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San Francisco Becomes First City to Ban Government Use of Facial Recognition Technology

San Francisco became the first major American city to police from using facial recognition software. In an 8-1 vote, San Francisco’s Board of Supervisors forbid city agencies from using the new technology to detect faces in video streams and matching those facial characteristics to a database.

Government agencies can use facial recognition to track movement in public areas such as airports or street sidewalks. Tech companies like Amazon and Microsoft currently sell the technology to various government agencies.

Supporters claim that the technology has the potential to greatly enhance police efficiently. Facial recognition software can stop small-time petty shoplifting and catch suspects of mass shooting. Music star Taylor Swift has reportedly used the technology to identify stalkers who lurk at her shows.

The dark side of the technology is that facial recognition is a massive abuse of civil liberties. Facial recognition is already being used in China to track Muslim minorities and crackdown on dissent. The ACLU and other privacy advocacy groups warn that facial recognition could lead to government harassment of protest groups in the United States.

Additionally, the technology is far from foolproof. The ACLU has conducted an experiment with facial technology with different races. The facial technology has a more difficult time distinguishing African Americans than it does with other races. Facial recognition could lead to African Americans being arrested for a mistaken identity.

Fooling the technology is not difficult. Anything which covers the face, from face paint and sun tans, can throw it off. The biggest issue is that most people will not be aware that the technology is being used.

This is very problematic from a due process standpoint, as it could amount to a warrantless search without probable cause. Additionally, some states like California forbid individuals from being recorded without their explicit consent.

San Francisco is the first city to ban government use of facial recognition, but it may not be the last. Cities like Oakland, CA and Somerville, Mass are considering similar bans. The Massachusetts state legislature and Congress are evaluating their own proposals on limiting or restricting the technology.

So far, most bills are limited to government use of facial recognition technology. Private citizens and corporations like Taylor Swift and Amazon can still freely use the data.

Balancing the Orwellian State with Permissible Private Use

San Francisco should be concerned about the potential abuses of facial recognition technology. Some supporters may not have an issue with the government scanning their faces because “they have nothing to hide.”

However, prohibiting the government from conducting warrantless surveillance is a necessary goal onto itself. The government must always justify their investigations to ensure that they do not abuse their investigative powers.

The Chinese government is already using facial recognition to stop political protests, an activity that is a fundamental right in the United States. Even NSA employees have been known to abuse the surveillance powers they currently have to spy on people they are romantically or sexually interested in. Facial recognition will only make their abuses worse unless they are appropriately curbed.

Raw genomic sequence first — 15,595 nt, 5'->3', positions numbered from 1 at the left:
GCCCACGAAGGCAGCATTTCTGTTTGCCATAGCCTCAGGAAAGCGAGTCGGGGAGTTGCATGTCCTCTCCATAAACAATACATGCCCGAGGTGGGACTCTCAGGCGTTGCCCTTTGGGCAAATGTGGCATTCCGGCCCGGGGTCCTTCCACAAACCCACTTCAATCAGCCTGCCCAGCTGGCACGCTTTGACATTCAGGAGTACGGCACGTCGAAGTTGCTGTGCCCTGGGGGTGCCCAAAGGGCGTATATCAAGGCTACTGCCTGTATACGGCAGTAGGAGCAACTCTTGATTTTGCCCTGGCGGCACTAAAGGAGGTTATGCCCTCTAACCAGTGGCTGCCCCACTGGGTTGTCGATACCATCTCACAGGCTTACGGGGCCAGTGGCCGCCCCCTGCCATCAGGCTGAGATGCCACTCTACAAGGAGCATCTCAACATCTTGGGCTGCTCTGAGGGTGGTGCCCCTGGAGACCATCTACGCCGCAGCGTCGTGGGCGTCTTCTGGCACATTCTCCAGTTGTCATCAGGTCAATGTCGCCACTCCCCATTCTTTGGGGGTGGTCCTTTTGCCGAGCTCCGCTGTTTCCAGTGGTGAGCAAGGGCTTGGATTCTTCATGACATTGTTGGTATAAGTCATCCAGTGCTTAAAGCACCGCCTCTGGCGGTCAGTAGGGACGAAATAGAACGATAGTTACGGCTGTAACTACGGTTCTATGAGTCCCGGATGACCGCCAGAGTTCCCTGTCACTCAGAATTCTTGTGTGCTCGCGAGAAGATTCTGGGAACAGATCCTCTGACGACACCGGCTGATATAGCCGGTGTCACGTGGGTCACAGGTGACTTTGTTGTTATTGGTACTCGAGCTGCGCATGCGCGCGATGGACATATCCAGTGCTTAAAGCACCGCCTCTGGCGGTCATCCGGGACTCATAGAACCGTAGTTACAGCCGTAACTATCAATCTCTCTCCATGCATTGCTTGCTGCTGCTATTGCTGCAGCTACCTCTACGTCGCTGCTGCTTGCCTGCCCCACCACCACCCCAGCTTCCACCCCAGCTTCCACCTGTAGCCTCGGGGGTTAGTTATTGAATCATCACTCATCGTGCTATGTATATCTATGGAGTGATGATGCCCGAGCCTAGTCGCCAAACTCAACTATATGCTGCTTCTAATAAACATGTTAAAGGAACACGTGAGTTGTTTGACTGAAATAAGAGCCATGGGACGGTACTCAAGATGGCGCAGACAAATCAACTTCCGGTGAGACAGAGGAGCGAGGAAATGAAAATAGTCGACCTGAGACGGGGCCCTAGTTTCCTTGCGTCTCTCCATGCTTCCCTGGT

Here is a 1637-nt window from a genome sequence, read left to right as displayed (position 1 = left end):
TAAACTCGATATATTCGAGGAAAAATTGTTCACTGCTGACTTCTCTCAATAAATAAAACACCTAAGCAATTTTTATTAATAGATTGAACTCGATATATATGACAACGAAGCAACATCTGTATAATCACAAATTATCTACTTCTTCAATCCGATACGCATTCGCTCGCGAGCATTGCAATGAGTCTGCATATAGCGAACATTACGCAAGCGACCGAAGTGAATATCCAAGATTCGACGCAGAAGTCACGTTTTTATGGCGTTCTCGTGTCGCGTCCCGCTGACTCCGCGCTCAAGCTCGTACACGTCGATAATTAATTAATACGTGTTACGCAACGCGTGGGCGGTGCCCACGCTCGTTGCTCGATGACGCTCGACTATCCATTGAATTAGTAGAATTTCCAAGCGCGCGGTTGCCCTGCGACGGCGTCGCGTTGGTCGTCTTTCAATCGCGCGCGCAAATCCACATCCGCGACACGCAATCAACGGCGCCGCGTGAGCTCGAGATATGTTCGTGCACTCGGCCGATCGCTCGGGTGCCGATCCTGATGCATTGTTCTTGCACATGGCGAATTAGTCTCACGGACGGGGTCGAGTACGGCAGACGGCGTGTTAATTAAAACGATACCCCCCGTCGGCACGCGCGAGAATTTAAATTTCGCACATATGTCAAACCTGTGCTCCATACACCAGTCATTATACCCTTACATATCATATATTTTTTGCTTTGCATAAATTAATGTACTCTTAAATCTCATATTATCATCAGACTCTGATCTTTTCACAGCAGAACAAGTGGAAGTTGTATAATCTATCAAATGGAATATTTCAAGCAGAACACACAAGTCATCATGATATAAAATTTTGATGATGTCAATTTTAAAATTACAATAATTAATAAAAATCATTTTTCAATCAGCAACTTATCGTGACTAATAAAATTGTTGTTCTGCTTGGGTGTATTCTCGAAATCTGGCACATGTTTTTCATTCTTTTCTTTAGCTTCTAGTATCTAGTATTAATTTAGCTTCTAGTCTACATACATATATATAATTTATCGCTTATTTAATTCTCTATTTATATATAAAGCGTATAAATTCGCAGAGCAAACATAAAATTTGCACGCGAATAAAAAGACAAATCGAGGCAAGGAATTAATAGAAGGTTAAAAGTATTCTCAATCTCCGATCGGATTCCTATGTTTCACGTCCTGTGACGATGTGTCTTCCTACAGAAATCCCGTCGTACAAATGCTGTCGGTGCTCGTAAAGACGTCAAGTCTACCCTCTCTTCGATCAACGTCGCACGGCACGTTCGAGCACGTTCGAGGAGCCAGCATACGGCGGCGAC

This doesn’t mean that all uses of facial recognition are illegal. Facial recognition has the potential to revolutionize shopping. Amazon is installing facial recognition software in their new brick and mortar stores to enable frictionless shopping. Customers can pick up whatever they want off shelves and walk out.

Facial technology allows stores to charge the user’s credit card or banking account directly without having to wait for a cashier. Facial recognition can also perform the basic task of further securing and locking private property from theft.

Compromise between civil liberties and private advances in technology are possible, but the walls between them must be higher. Exempting private persons from the facial technology creates a potential loophole for the police to abuse. Although government entities are prohibited from purchasing the technology themselves, current law would not stop the SFPD from paying Amazon or Microsoft to do their spying for them.

What are the Potential Benefits from Using Facial Recognition Technology?

It may be advantageous for the government to use facial recognition to track down criminals, but the abuses are far too great. The police were able to use facial recognition to capture a gunman who killed five people at the Capital Gazette newsroom in Annapolis, ML.

However, not all uses will be as benign. School districts are proposing putting the technology in schools in another desperate attempt to stop mass shootings, but some school administrators also want to use the technology to track students who arrive late, use their cell phones in class, and other harmless rule breaking.

The technology is still in its infancy, but school districts may slowly shift the goalposts of facial recognition from protecting students from mass shootings to protecting schools from students. Police departments and law enforcement may also fall to the same temptations. The police state that science fiction warned democracies against in the 20th century may be just around the corner, unless we take steps to stop them today.

Jason Cheung

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